Trump must include China and Japan in his meeting with Kim Jong-un

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Saturday 10 March 2018 13:04
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A woman in Tokyo walks by a huge screen showing the US and North Korean leaders
A woman in Tokyo walks by a huge screen showing the US and North Korean leaders

A Trump-Kim Jong-un summit is only a cautious first step in the complex long-haul diplomatic hustle and bustle to denuclearise North Korea. However optimism for successful and permanent nuclear weapons deproliferation of the Korean Peninsula is constrained by the inexplicable exclusion of China, North Korea’s advocates and Japan, whose island territories Kim’s armed missiles have recently overflown to great alarm.

Without a five-way agreement that encompasses agreements of both Koreas, the United States, China and Japan, the US-North Korea summit is unlikely to broker a reliable and lasting peace in Far East Asia.

Joseph Ting
Carina, Australia

The cost of re-election

If Theresa May can find £410m to give to the DUP, then all she has done has prove that her own personal survival is much more important to her than the rest of us struggling with the NHS, with the lack of money to deal with rough sleepers. I could go on and on.

I promise I’m not stupid enough not to realise that the only thing that really matters to an MP is getting re-elected. But at this cost, Theresa May should be ashamed of herself.

Steve Mumby
Bournemouth

Bright dyslexic children need help too

According to Philip Kirby (“Mum’s the Word”, 8 March), the battle for recognition of dyslexia was fought for and won by a group of pioneering women in the Seventies. As a result of their determination, government ultimately recognised the condition, an evidence base for diagnosis was established and “it’s now recognised that dyslexia can occur across the spectrum of intellectual abilities.” Sadly, it took just one man to undermine all these achievements.

As Education Minister (2010-14), Michael Gove changed the boundaries that determined whether a child was sufficiently disadvantaged to benefit from a range of concessions in public exams. Prior to this, diagnosis and proof of need were based on a significant discrepancy between high and low scores in a complex range of tests carried out by an educational psychologist. Mr Gove decided that need was only evidenced by below-average scores. So a bright child with learning difficulties suddenly no longer qualified for support.

If “the story of dyslexia’s pioneers serves as a warning against the gains that could be lost”, perhaps it can also flag up to the Government what has already been lost and overturn Mr Gove’s regressive ruling so that all children with significant learning difficulties, however bright, have an equal chance of reaching their full potential.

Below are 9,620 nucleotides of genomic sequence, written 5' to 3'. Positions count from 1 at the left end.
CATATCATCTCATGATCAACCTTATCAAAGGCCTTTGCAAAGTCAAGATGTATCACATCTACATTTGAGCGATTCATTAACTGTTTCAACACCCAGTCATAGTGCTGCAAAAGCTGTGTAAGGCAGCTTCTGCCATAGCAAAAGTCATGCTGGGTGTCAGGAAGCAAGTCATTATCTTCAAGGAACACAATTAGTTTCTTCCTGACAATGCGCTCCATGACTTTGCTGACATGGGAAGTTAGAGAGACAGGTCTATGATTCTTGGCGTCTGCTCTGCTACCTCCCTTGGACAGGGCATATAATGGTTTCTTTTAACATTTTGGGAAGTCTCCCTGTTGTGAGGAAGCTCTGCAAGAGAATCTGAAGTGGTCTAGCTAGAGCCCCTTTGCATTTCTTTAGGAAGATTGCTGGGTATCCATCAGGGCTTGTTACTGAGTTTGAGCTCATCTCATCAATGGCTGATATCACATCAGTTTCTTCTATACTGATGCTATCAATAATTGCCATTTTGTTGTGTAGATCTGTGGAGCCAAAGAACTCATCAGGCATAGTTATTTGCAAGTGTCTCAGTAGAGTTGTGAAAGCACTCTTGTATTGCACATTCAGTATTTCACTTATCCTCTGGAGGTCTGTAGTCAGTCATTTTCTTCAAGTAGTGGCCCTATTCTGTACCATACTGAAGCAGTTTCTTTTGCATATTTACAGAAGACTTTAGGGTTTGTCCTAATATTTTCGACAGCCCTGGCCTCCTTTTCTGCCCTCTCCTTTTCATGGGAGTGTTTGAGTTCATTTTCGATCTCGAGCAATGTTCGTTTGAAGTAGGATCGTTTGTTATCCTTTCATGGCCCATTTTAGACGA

Deborah Richardson
London

We need the Lib Dems

The Lib Dems need to come back to the voice of protest. The anti-war, free education and training, renewable energy, and social responsibility policies are the ones of the future. It is only when people have something to move towards that they will move to Lib Dems.

Martin Rayner
Windemere

A Labour-Lib Dem pact

Andrew Grice refloats an old idea, tried many times over the years (“A ‘below the radar’ agreement could deliver a victory for Labour and save the Lib Dems from extinction”, 9 March), and while I would applaud the former, the latter holds no attraction to me.

In my local District of Suffolk in the late Nineties a prospective Labour district councillor was approached by the then Lib Dem incumbent with a plan: the Labour man would withdraw his candidacy to ensure a Lib Dem victory.

This may seem one-sided, but they were on friendly terms, both active in their community, and the Lib Dem confided that he had been about to defect to Labour for some time. Late in the day the Labour man withdrew his candidacy and the Lib Dem won the seat, but did not defect to Labour.

It would have to be not only well “below the radar” but deep underground as LP rules forbid such deals and there is no love lost between the two parties at the grass roots.

Eddie Dougall
Bury St Edmunds

We need the latte levy

Is it any wonder that plastic platitudes have not been followed through with action by Theresa May?

Is it surprising that our Environment Secretary – Gove, who lambasted experts during the EU referendum – should ignore informed opinion now?

This is, after all, the party that when in government back in 2013 rejected plain packaging on cigarette packets despite compelling positive evidence of the success and benefit to health of this in places like Australia.

Amanda Baker
Edinburgh

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